Study Abroad in China: Chinese Studies & Internship in Shanghai – Academics
Students may participate in an internship. Internships are a program highlight, and the list of possible placements is long. Students also take Issues in the Chinese Workplace, a course that contextualizes on-the-job experiences and provides an opportunity for reflection and discussion. Internship: typically 8 to 15 hours/week. Course: 21 total hours. 3 recommended credits for internship and course combined.
All students enroll in Chinese language classes. Small classes and one-on-one practice sessions provide exceptional levels of individual instruction. 154 total hours. 10 recommended credits.
Students enroll in one elective. Choices include economics, history and political science. The economics course, in particular, is a program favorite, and students frequently comment that it is “the best course they have ever taken.” Taught in English. 45 total hours. 3 recommended credits.
Shanghai: Summer Academic Requirements
Students may participate in an internship. Internships are a program highlight, and the list of possible placements is long. Students also take Issues in the Chinese Workplace, a course that contextualizes on-the-job experiences and provides an opportunity for reflection and discussion. Internship: typically 8 to 13 hours/week. Course: 12 total hours. 2 recommended credits for internship and course combined.
All students enroll in Chinese language classes. Small classes and one-on-one practice sessions provide exceptional levels of individual instruction. 88 total hours. 5 recommended credits.
Students choose one elective. Choices include economics, history and political science. Due to the time demands of an internship, students who participate in a summer internship may opt for a mini-elective that meets for significantly fewer hours. Taught in English. Regular electives are 45 total hours for 3 recommended credits. The mini-elective is 16 total hours for 1 recommended credit.
There is no language prerequisite for this program. Students of all Chinese language levels are welcome, including beginners and heritage learners.
Language Class Placement
Chinese language class placement is determined by the student’s application materials, including a letter of recommendation from language faculty, and the results of a placement exam taken on site. Adjustments are made during the first week of classes in consultation with academic staff.
CET Shanghai is a study abroad program for serious students. Classes are scheduled Monday through Friday. Students can expect at least one hour of prep time for every hour of class time. Internships can require lengthy time commitments. Participation in classes and all excursions is mandatory.
Every term, this program welcomes students who have acquired some Chinese language (usually speaking skills) from their home environment. CET has many ways to accommodate these students. In the past, we have arranged one-on-one character-writing tutorials, or special group classes for learners with similar needs. Bottom line: CET’s language curriculum is flexible and can be tailored to meet the needs of every student.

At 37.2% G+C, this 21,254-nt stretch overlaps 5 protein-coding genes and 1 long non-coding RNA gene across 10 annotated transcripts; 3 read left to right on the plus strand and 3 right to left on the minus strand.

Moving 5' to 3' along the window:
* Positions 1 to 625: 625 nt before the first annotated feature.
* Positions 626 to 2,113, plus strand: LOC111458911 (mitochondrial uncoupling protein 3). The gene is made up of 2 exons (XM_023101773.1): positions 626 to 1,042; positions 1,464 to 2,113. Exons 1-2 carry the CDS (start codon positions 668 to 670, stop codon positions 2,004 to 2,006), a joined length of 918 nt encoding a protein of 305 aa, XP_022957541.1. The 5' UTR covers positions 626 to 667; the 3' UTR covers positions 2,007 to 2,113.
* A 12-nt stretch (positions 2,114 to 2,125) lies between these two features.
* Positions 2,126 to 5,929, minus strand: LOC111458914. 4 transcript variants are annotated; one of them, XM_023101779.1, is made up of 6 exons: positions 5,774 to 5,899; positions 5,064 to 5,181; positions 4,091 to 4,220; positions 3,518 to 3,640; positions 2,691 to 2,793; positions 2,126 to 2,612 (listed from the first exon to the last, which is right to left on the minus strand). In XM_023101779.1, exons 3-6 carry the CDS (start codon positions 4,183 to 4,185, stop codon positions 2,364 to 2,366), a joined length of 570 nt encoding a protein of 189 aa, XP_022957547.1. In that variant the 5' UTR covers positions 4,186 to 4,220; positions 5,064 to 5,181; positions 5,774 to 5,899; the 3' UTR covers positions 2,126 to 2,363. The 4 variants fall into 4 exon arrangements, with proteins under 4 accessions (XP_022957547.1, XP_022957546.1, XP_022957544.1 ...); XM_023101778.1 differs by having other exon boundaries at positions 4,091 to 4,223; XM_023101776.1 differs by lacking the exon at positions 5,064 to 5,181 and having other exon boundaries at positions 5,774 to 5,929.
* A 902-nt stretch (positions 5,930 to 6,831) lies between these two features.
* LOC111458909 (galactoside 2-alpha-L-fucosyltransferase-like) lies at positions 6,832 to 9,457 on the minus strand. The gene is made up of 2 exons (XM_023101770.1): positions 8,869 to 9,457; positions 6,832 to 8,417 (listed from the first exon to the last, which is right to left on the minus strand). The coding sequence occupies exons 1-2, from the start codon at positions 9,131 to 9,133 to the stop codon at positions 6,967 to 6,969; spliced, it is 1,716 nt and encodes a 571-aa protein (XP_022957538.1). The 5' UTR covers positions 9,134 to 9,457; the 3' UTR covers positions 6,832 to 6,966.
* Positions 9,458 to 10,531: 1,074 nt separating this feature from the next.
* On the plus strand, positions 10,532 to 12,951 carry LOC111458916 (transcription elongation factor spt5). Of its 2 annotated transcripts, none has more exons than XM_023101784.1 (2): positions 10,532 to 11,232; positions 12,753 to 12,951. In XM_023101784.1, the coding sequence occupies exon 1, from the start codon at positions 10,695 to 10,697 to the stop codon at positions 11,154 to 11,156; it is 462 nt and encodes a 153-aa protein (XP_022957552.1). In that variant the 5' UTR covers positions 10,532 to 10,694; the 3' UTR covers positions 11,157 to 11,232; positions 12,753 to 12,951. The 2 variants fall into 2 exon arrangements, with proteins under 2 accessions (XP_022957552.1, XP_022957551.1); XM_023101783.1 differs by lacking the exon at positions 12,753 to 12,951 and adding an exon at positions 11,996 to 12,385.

Participating in an internship is a sure-fire way to build your résumé and try on a career for size. But it is also a chance to strengthen your Chinese and get an insider’s view of a Chinese work environment.
CET Shanghai makes every attempt to match students with placements of their choice. But positions are subject to the ebbs and flows of the market, and specific tasks are always up to the host. In this way, students can be sure that their work is truly contributing to the organization.
The list of internship possibilities in Shanghai is long. Here are just some of the possibilities:
American Consulate General, Architect@Work International, Celanese Corporation, China Greentech Initiative, Compassion for Migrant Children, Daedalum Films, DuPont Danisco, Ernst & Young, Gap, Habitat for Humanity China, Heinz Global Procurement, Le Royal Méridien, Morgan Stanley, ParkwayHealth China, Qast Software Group, Shanghai Association for Science and Technology, Shanghai Repertory Theater Company, The Global Supply Chain Council, Toyhouse, Turner Broadcasting, Xinshiji Primary School, Zhonglun W&D Law Firm
CET Shanghai courses are taught by seasoned faculty who use their connections in the field to give students an insider’s view of Shanghai. Students might watch a panel of prominent economic journalists debate the role of globalization as a cultural force, attend a social entrepreneurship business competition for local MBA students, enjoy a rare behind-the-scenes tour of the famous Zikawei Library, or visit a local solar panel producer for a Q&A with the head of international sales.
Day & Overnight Trips
Each term, CET Shanghai takes students on a trip to a rural area to take a breather from the hustle and bustle of Shanghai. Students come face-to-face with the vastly different lives of people living in the Yangtze Delta region, and observe firsthand some of China’s most pressing issues: floating population, family separation, aging population and environmental degradation. They also experience the fresh air and hospitality of the Chinese countryside. Many students fall in love with a new side of China on this trip.
Students also explore Shanghai on occasional day trips. The city comes alive as students visit local government offices, secret Chinese gardens, think tanks, the propaganda poster arts center, the oriental pearl TV tower, the Confucian temple (with its second-hand book market), small start-ups, and many historical sites.